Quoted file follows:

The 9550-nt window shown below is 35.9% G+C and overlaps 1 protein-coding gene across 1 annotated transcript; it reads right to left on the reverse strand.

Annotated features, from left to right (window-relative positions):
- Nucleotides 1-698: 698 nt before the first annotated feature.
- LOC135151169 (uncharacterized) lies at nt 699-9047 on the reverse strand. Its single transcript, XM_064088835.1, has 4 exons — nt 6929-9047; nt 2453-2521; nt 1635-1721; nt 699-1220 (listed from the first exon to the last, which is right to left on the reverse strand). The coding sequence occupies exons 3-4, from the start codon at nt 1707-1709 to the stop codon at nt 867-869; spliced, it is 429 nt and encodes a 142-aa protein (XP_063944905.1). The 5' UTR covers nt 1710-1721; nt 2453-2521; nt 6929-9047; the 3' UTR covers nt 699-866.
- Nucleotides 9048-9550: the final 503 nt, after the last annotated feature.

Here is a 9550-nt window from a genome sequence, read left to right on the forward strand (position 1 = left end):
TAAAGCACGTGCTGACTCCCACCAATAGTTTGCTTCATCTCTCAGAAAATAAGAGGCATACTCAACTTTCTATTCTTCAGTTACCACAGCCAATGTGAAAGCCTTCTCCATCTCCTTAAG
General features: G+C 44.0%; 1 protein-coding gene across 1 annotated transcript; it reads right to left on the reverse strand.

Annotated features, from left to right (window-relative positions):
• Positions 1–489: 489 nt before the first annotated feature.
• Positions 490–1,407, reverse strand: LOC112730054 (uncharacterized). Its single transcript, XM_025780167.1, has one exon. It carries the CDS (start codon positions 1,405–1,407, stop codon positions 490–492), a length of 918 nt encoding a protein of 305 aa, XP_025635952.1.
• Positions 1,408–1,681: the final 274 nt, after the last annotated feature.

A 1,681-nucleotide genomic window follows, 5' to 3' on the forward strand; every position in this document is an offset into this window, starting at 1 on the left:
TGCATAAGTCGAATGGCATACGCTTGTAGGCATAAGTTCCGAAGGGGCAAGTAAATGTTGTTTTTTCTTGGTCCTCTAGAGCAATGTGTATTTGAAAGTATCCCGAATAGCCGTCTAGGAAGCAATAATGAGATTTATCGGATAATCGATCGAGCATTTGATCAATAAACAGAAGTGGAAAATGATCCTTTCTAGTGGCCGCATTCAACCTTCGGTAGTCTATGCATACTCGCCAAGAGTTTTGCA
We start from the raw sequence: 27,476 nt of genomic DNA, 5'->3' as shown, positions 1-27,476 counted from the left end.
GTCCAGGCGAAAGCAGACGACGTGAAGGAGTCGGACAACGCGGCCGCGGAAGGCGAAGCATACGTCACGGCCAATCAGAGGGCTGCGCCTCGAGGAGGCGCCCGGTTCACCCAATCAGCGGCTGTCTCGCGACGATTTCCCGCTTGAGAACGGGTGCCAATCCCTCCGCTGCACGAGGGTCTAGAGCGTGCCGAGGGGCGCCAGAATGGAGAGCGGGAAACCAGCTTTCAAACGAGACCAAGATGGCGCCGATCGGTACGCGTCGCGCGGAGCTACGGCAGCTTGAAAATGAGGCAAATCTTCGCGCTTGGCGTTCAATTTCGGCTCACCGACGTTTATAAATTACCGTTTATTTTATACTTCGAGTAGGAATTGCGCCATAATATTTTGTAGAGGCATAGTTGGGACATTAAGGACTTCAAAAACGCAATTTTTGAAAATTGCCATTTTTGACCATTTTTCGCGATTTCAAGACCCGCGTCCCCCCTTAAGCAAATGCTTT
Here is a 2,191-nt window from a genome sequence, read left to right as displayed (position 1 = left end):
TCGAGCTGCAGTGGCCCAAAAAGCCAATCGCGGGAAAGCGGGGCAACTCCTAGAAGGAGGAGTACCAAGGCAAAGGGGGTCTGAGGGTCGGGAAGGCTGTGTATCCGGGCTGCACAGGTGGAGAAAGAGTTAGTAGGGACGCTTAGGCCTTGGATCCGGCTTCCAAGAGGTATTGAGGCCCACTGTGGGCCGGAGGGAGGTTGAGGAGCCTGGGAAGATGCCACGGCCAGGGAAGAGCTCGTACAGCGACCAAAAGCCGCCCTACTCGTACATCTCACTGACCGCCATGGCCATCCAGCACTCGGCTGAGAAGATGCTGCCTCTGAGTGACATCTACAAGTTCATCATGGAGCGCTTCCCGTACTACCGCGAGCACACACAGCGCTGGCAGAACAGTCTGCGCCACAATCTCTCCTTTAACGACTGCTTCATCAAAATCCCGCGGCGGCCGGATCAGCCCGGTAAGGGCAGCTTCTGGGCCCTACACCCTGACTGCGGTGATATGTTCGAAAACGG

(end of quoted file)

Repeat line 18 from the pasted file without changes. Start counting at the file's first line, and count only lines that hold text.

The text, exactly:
TCGAGCTGCAGTGGCCCAAAAAGCCAATCGCGGGAAAGCGGGGCAACTCCTAGAAGGAGGAGTACCAAGGCAAAGGGGGTCTGAGGGTCGGGAAGGCTGTGTATCCGGGCTGCACAGGTGGAGAAAGAGTTAGTAGGGACGCTTAGGCCTTGGATCCGGCTTCCAAGAGGTATTGAGGCCCACTGTGGGCCGGAGGGAGGTTGAGGAGCCTGGGAAGATGCCACGGCCAGGGAAGAGCTCGTACAGCGACCAAAAGCCGCCCTACTCGTACATCTCACTGACCGCCATGGCCATCCAGCACTCGGCTGAGAAGATGCTGCCTCTGAGTGACATCTACAAGTTCATCATGGAGCGCTTCCCGTACTACCGCGAGCACACACAGCGCTGGCAGAACAGTCTGCGCCACAATCTCTCCTTTAACGACTGCTTCATCAAAATCCCGCGGCGGCCGGATCAGCCCGGTAAGGGCAGCTTCTGGGCCCTACACCCTGACTGCGGTGATATGTTCGAAAACGG